On this day in 1987, the Edmonton Oilers were one win away from their third Stanley Cup.
But clocking that final win wouldn't come easily. The playoffs always have a few nail-biting moments that can shake even the most veteran Oilers fan. But even compared to other Cup runs, the '86-'87 post-season was a rollercoaster. No one wanted to repeat the previous season, where the Oilers' hopes of three straight Stanley Cups were dashed by losing in seven games to the rival Calgary Flames. Least of all defenceman Steve Smith, whose infamous pass attempt bounced off the goalie's skate into the Oilers' own net, sealing the win for Calgary.
The '86-'87 playoff run started on a sour note for the Oilers, losing their first game 5-2 to the L.A. Kings. However, rather than being demoralized, Edmonton came back with a dominating 13-3 win in the second game. It was the first of eight straight wins that would knock out the Kings and then the Winnipeg Jets. After defeating Detroit, the Oilers met the Philadelphia Flyers for the final series.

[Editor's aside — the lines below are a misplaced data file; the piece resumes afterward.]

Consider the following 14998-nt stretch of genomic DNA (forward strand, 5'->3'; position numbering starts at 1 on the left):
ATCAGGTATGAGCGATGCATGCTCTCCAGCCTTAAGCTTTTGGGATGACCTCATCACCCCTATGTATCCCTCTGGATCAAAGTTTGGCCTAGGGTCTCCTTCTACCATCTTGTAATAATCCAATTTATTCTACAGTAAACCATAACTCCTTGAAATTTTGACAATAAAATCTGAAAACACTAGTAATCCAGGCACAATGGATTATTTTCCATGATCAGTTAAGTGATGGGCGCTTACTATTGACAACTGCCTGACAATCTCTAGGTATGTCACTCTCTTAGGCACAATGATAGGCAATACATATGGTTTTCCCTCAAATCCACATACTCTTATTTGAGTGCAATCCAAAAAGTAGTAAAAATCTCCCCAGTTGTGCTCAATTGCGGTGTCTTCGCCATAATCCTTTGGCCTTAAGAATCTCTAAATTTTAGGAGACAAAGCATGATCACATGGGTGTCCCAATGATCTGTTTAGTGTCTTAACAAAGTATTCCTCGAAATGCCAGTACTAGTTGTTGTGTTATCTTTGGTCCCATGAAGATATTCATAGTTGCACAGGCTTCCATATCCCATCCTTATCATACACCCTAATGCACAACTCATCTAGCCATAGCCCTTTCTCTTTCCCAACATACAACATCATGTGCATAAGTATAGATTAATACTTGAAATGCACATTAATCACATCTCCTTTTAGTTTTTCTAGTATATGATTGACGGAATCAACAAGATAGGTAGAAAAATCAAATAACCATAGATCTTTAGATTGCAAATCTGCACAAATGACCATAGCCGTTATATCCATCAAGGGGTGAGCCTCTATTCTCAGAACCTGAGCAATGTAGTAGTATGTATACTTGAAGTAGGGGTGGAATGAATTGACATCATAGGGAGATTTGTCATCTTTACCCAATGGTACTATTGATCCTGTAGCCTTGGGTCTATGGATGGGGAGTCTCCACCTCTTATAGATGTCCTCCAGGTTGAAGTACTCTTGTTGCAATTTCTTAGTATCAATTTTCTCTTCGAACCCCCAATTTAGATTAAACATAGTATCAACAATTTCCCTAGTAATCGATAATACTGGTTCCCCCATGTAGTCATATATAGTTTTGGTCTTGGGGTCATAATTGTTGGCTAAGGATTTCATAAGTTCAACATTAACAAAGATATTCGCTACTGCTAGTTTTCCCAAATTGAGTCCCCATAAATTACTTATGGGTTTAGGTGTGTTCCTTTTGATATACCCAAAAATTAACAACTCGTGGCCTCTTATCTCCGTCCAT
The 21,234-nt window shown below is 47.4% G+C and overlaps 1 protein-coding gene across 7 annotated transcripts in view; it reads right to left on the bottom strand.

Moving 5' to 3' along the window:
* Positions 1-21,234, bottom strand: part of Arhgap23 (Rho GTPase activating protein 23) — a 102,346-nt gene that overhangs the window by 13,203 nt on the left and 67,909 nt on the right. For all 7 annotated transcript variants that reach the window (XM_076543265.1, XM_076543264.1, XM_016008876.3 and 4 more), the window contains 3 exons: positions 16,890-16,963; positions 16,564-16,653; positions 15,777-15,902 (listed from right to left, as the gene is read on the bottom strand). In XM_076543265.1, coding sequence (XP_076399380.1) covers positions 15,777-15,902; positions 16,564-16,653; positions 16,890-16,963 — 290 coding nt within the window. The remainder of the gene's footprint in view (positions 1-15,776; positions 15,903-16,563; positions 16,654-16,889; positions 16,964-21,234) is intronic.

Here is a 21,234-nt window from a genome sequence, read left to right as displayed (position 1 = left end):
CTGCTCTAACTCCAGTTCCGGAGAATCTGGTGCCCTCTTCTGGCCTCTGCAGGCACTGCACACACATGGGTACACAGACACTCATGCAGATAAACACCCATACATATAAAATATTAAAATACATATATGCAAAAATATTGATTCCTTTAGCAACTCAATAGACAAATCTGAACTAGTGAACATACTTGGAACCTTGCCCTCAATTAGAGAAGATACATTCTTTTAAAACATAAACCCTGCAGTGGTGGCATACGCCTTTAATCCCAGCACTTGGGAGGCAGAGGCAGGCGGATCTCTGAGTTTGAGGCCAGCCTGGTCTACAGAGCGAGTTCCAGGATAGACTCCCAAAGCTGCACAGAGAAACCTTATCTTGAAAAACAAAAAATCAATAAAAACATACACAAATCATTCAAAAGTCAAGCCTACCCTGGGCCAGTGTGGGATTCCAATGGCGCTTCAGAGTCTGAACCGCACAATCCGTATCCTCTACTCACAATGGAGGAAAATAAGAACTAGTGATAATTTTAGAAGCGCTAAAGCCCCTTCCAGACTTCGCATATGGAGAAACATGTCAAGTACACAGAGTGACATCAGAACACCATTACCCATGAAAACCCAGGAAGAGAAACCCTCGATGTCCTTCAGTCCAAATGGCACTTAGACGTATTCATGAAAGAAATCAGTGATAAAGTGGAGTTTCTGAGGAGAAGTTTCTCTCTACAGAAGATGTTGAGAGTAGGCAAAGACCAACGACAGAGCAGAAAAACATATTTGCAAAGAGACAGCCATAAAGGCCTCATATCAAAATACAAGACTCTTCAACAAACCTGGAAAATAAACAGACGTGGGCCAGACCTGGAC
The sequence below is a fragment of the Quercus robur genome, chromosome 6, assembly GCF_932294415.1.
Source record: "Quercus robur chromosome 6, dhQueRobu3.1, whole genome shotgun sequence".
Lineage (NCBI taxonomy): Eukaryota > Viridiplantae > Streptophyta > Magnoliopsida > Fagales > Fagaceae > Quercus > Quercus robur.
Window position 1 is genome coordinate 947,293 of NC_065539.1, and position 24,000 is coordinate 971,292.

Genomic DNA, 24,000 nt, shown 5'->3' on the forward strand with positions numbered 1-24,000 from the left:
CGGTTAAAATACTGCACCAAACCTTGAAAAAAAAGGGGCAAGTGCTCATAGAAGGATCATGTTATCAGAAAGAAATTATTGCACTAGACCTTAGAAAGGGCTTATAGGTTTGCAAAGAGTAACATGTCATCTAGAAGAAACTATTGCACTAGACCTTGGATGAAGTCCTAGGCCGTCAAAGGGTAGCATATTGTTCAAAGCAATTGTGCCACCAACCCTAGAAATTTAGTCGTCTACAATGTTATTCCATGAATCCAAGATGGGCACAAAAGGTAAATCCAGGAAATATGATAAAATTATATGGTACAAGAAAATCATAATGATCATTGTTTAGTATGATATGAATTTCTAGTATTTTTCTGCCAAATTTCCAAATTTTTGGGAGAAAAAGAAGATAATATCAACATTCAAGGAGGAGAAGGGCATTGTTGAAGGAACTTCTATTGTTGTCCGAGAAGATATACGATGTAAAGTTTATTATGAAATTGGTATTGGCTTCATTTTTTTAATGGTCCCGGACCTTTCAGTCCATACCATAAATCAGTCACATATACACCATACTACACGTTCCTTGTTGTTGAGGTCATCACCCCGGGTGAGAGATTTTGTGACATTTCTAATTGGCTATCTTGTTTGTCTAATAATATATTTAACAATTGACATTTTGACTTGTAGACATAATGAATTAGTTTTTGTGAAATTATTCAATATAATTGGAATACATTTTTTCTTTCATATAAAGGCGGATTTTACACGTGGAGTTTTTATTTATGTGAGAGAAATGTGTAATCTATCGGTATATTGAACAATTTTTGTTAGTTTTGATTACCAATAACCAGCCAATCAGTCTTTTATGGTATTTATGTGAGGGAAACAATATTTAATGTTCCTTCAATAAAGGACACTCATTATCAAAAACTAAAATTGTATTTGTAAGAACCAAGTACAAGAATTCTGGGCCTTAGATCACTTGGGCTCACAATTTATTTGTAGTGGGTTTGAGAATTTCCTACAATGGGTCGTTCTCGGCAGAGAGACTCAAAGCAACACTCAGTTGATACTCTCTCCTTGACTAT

It was a showdown between two powerhouses — for the past three seasons, both teams had held either the best or second-best regular-season record in the league. The Oilers took a quick lead, winning the first two games in Edmonton and the fourth in Philly. While they were only one win away, the Flyers made them work for it by pushing the series to the seventh game.
The game started on the wrong skate for the Oilers after Philly's Murray Craven scored less than two minutes in. But Edmonton rallied quickly. Mark Messier responded to tie it up in the first period, and a Jari Kurri goal assisted by Wayne Gretzky in the second put the Oilers ahead. With a little over two minutes left in the game, Glenn Anderson scored — sealing Edmonton's third Stanley Cup win and soothing the pain of the previous spring.
With the game over, the Oilers met on centre ice to receive the Stanley Cup. First, Wayne Gretzky held the trophy up in front of a jubilant hometown crowd. And then he handed it over to Steve Smith.
It has been more than 30 years since that emotional playoff run, and again the Oilers are reaching for the Stanley Cup. They'll have to win the current Battle of Alberta and two more rounds to do so. Game 4 is in the books, and Game 5 is at the Saddledome on May 26.